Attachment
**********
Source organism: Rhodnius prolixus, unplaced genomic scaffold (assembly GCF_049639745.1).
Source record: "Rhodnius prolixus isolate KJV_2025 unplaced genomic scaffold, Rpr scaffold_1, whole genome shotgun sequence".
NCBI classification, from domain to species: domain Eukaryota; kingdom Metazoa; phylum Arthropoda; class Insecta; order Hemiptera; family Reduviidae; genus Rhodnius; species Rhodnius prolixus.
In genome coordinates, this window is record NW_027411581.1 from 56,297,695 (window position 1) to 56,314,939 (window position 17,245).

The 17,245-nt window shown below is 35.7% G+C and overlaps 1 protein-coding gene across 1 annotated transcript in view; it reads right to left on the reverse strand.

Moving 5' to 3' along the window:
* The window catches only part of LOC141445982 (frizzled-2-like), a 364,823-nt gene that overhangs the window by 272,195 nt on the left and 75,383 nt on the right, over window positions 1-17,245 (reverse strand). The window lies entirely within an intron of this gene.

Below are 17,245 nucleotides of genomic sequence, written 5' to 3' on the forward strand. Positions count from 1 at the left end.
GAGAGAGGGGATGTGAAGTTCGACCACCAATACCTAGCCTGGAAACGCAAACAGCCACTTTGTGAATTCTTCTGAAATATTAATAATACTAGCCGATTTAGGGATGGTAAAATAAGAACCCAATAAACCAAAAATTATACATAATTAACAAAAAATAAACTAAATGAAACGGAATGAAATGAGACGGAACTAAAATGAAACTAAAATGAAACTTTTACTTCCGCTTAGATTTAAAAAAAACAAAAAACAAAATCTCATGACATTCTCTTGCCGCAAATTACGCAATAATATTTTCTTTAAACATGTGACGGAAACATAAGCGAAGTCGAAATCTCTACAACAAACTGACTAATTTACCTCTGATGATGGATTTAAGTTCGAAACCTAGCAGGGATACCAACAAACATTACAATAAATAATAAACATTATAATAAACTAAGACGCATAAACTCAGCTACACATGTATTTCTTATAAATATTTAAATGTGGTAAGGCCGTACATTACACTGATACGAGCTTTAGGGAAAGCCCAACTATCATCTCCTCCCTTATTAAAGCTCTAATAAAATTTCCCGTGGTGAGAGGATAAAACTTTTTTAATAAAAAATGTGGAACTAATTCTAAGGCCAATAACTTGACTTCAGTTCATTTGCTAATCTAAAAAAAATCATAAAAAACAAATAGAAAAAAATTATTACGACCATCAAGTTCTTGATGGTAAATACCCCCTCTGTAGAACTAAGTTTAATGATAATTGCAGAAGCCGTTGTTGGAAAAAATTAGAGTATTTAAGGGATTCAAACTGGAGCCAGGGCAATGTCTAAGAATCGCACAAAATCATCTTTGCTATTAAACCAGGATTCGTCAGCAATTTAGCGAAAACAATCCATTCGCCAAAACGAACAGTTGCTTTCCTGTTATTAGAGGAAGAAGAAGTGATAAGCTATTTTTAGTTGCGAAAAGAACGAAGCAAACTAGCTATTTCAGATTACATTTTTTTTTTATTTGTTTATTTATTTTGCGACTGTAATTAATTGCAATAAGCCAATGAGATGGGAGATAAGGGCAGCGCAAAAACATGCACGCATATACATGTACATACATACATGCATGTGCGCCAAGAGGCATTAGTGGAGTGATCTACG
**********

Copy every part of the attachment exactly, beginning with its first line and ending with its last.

Source organism: Rhodnius prolixus, unplaced genomic scaffold (assembly GCF_049639745.1).
Source record: "Rhodnius prolixus isolate KJV_2025 unplaced genomic scaffold, Rpr scaffold_1, whole genome shotgun sequence".
NCBI classification, from domain to species: domain Eukaryota; kingdom Metazoa; phylum Arthropoda; class Insecta; order Hemiptera; family Reduviidae; genus Rhodnius; species Rhodnius prolixus.
In genome coordinates, this window is record NW_027411581.1 from 56,297,695 (window position 1) to 56,314,939 (window position 17,245).

The 17,245-nt window shown below is 35.7% G+C and overlaps 1 protein-coding gene across 1 annotated transcript in view; it reads right to left on the reverse strand.

Moving 5' to 3' along the window:
* The window catches only part of LOC141445982 (frizzled-2-like), a 364,823-nt gene that overhangs the window by 272,195 nt on the left and 75,383 nt on the right, over window positions 1-17,245 (reverse strand). The window lies entirely within an intron of this gene.

Below are 17,245 nucleotides of genomic sequence, written 5' to 3' on the forward strand. Positions count from 1 at the left end.
GAGAGAGGGGATGTGAAGTTCGACCACCAATACCTAGCCTGGAAACGCAAACAGCCACTTTGTGAATTCTTCTGAAATATTAATAATACTAGCCGATTTAGGGATGGTAAAATAAGAACCCAATAAACCAAAAATTATACATAATTAACAAAAAATAAACTAAATGAAACGGAATGAAATGAGACGGAACTAAAATGAAACTAAAATGAAACTTTTACTTCCGCTTAGATTTAAAAAAAACAAAAAACAAAATCTCATGACATTCTCTTGCCGCAAATTACGCAATAATATTTTCTTTAAACATGTGACGGAAACATAAGCGAAGTCGAAATCTCTACAACAAACTGACTAATTTACCTCTGATGATGGATTTAAGTTCGAAACCTAGCAGGGATACCAACAAACATTACAATAAATAATAAACATTATAATAAACTAAGACGCATAAACTCAGCTACACATGTATTTCTTATAAATATTTAAATGTGGTAAGGCCGTACATTACACTGATACGAGCTTTAGGGAAAGCCCAACTATCATCTCCTCCCTTATTAAAGCTCTAATAAAATTTCCCGTGGTGAGAGGATAAAACTTTTTTAATAAAAAATGTGGAACTAATTCTAAGGCCAATAACTTGACTTCAGTTCATTTGCTAATCTAAAAAAAATCATAAAAAACAAATAGAAAAAAATTATTACGACCATCAAGTTCTTGATGGTAAATACCCCCTCTGTAGAACTAAGTTTAATGATAATTGCAGAAGCCGTTGTTGGAAAAAATTAGAGTATTTAAGGGATTCAAACTGGAGCCAGGGCAATGTCTAAGAATCGCACAAAATCATCTTTGCTATTAAACCAGGATTCGTCAGCAATTTAGCGAAAACAATCCATTCGCCAAAACGAACAGTTGCTTTCCTGTTATTAGAGGAAGAAGAAGTGATAAGCTATTTTTAGTTGCGAAAAGAACGAAGCAAACTAGCTATTTCAGATTACATTTTTTTTTTATTTGTTTATTTATTTTGCGACTGTAATTAATTGCAATAAGCCAATGAGATGGGAGATAAGGGCAGCGCAAAAACATGCACGCATATACATGTACATACATACATGCATGTGCGCCAAGAGGCATTAGTGGAGTGATCTACG